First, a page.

Surveillance mode is available for the 2014 Ford Police Interceptor sedan and utility vehicle.

For more information on Ford Police Interceptor, visit the Ford Police Interceptor site.


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    • 1 Second Ago
  • 21 Comments
      Dean
      • 1 Year Ago
      Looks like interesting technology. On another note, I know there are lots of you out there lamenting the loss of the Crown Vic, but it looks like the Police Interceptors are quickly gaining acceptance (at least in the DC area). They may not have the RWD, or handling (or lack thereof?), but last I checked, what they do have will keep up with a majority of what's on the roads (police aren't always chasing high-powered sports cars, or sport bikes). Last I checked, you still can't outrun the radio, or helicopters.
        scooter
        • 1 Year Ago
        @Dean
        The Taurus Interceptors will run rings aroudn the Vic and beat it in acceleration with either engine option
        John
        • 1 Year Ago
        @Dean
        The new Ford Intercepter handles better, brakes better and is faster with a great AWD system that easily trumps the CV in inclimate weather. Although it is a huge change from the crown vic. I still prefer the chargers myself but the hood is a lot higher (than the CV) and leads to reduced visibility at times.
        Dean
        • 1 Year Ago
        @Dean
        I stand corrected.
      • 1 Year Ago
      [blocked]
      M5_4_life
      • 1 Year Ago
      If anything, it's civilians that need more protection from these thugs!
        Shoosh Yu Tu
        • 1 Year Ago
        @M5_4_life
        You are referring to the South African scenario, right? If so you are spot on they are out of control.
      JaredN
      • 1 Year Ago
      A system like this might have saved the life of MIT police officer Sean Collier, RIP.
        Peter_G
        • 1 Year Ago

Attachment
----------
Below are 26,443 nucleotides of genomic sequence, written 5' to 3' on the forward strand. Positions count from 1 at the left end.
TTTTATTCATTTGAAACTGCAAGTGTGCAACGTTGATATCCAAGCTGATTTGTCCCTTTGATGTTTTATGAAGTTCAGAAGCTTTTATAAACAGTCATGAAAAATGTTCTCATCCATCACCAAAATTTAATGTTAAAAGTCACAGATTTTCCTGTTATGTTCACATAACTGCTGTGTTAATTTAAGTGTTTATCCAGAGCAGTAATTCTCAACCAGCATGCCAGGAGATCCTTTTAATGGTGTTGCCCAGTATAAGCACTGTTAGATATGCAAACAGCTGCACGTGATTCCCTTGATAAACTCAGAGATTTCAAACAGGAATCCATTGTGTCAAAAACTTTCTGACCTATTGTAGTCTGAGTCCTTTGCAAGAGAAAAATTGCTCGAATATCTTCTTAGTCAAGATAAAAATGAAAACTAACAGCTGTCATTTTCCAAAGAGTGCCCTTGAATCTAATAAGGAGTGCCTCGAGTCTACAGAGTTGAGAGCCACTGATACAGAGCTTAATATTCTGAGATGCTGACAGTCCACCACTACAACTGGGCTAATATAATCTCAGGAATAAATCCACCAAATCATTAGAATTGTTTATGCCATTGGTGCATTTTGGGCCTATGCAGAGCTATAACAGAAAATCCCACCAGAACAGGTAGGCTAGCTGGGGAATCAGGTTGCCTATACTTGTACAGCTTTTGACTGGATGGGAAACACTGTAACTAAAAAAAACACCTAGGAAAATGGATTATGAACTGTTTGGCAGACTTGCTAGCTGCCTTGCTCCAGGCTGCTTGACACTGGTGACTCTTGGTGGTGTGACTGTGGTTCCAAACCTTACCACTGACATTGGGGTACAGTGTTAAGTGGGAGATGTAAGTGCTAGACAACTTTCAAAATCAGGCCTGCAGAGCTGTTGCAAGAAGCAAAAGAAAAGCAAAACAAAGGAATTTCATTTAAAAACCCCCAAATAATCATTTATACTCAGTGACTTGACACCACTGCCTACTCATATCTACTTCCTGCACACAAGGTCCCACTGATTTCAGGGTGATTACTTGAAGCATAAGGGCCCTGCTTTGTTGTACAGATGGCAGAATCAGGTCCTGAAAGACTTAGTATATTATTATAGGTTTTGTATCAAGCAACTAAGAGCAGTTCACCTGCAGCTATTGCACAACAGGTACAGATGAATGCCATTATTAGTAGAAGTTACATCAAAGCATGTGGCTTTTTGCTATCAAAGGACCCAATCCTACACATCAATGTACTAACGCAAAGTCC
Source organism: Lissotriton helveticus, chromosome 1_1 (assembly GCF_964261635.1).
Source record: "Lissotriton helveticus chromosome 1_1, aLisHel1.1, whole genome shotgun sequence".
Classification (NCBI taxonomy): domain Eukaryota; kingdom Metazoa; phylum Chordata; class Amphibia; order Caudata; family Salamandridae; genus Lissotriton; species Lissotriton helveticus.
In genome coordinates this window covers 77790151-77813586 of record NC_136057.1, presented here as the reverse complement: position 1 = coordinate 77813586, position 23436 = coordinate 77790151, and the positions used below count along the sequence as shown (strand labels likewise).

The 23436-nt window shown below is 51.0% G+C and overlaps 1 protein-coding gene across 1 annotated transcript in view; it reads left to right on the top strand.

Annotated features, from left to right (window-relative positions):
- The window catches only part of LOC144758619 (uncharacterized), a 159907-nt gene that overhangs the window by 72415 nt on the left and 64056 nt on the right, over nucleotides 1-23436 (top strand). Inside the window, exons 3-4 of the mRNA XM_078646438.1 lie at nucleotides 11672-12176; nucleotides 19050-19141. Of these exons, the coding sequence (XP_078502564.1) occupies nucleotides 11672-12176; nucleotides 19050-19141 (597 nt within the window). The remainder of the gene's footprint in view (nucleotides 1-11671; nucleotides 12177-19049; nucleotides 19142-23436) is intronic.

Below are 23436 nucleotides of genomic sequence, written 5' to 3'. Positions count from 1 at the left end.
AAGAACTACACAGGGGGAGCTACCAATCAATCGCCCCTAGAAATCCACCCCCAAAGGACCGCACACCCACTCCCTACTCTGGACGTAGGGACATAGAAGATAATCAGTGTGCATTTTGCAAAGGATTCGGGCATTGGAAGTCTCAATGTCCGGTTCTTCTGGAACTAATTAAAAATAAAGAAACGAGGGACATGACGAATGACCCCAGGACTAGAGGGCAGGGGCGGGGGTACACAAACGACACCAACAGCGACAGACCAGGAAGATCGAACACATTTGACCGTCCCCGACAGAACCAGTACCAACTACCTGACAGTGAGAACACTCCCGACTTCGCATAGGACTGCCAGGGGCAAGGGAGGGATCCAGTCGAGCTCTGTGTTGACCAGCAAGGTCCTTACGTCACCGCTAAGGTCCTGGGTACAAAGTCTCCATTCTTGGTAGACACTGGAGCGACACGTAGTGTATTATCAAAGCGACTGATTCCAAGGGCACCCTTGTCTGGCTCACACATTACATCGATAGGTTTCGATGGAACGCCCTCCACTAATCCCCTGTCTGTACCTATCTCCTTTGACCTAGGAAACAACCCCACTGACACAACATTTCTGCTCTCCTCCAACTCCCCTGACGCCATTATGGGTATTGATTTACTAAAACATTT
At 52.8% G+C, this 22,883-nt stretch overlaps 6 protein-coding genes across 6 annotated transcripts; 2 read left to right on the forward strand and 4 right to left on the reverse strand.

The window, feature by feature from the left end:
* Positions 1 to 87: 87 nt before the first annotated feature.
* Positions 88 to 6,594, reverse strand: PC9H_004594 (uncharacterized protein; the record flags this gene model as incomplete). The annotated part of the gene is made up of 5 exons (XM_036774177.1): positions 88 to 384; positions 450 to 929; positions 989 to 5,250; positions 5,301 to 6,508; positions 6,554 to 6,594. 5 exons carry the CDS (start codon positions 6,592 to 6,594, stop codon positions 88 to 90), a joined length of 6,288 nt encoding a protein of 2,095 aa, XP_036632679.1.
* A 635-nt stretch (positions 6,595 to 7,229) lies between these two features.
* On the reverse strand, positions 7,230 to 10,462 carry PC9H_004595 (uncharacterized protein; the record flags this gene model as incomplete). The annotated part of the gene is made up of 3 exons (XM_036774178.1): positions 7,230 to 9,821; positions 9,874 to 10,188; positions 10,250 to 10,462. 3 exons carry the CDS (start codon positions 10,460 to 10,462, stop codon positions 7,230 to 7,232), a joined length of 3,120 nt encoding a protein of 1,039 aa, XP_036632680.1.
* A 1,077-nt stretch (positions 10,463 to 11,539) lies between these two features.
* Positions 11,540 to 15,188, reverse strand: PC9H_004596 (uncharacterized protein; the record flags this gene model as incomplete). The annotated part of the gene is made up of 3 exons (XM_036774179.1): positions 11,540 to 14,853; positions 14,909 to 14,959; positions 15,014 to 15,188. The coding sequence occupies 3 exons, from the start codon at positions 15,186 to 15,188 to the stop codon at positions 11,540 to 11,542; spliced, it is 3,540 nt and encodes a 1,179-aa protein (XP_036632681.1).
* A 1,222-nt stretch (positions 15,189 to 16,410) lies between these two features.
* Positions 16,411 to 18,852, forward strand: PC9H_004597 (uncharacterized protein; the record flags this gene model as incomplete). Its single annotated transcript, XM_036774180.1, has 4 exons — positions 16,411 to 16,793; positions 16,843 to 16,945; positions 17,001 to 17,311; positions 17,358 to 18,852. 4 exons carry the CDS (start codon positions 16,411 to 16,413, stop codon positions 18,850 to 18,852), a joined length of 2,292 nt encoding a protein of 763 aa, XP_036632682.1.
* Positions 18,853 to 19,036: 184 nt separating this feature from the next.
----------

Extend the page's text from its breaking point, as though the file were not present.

@JaredN
        50/50. One report I read said they creped up behind him and opened fire. I don't think squad cars use bullet proof glass and this sensor would have only worked if they got in range of it before opening fire. Sad either way though.
          JaredN
          • 1 Year Ago
          @Peter_G
          Peter: Any warning would have been better than none.
      daewootech
      • 1 Year Ago
      Is this really that much of a problem? when have you ever heard of someone sneaking up to a police officer to jack his car, or jump in for a ride, "this isn't grand theft auto baby".... Seriously, does it also detect skin color and lock your doors for you when profiled people walk by? I would imagine someone who is trained to pay attention to their surrounds would be paying attention to thier surroundings? Also, do they normally park in shady remote locations to "finish paperwork" and "use the computer"(pr0n...)?
        • 1 Year Ago
        @daewootech
        [blocked]
          clquake
          • 1 Year Ago
          There are requirements for police officers. 120lb females are unlikely to be able to fulfill them.
        merlot066
        • 1 Year Ago
        @daewootech
        Alright, let's settle down a bit. There is a clear benefit to be had from this system and it is very simple to implement with the systems already in place on these cars.
      jay4e
      • 1 Year Ago
      Interesting, idea... im just curious how many cops are now going to lock themselves out of their cars....
        frost54661
        • 1 Year Ago
        @jay4e
        How? The drivers side window only is up. Passenger side window is down.
      clquake
      • 1 Year Ago
      So what happens when the officer gets out and walks behind the car with the keys still in the car?
        quintquintr
        • 1 Year Ago
        @clquake
        Good question. I would suppose that these the Police Interceptor Tauruses come equipped with the coded entry keypad on the door, so officers could just enter the code to regain entry to their cars. Or maybe there's a weight sensor in the driver's seat to prevent that from occurring.
        Randy
        • 1 Year Ago
        @clquake
        Patent the solution and you'll make a buck friend.
      Rich
      • 1 Year Ago
      My cops around my area have a free-solution... gather 5-15 squad cars in the Starbucks parking lot and chit chat.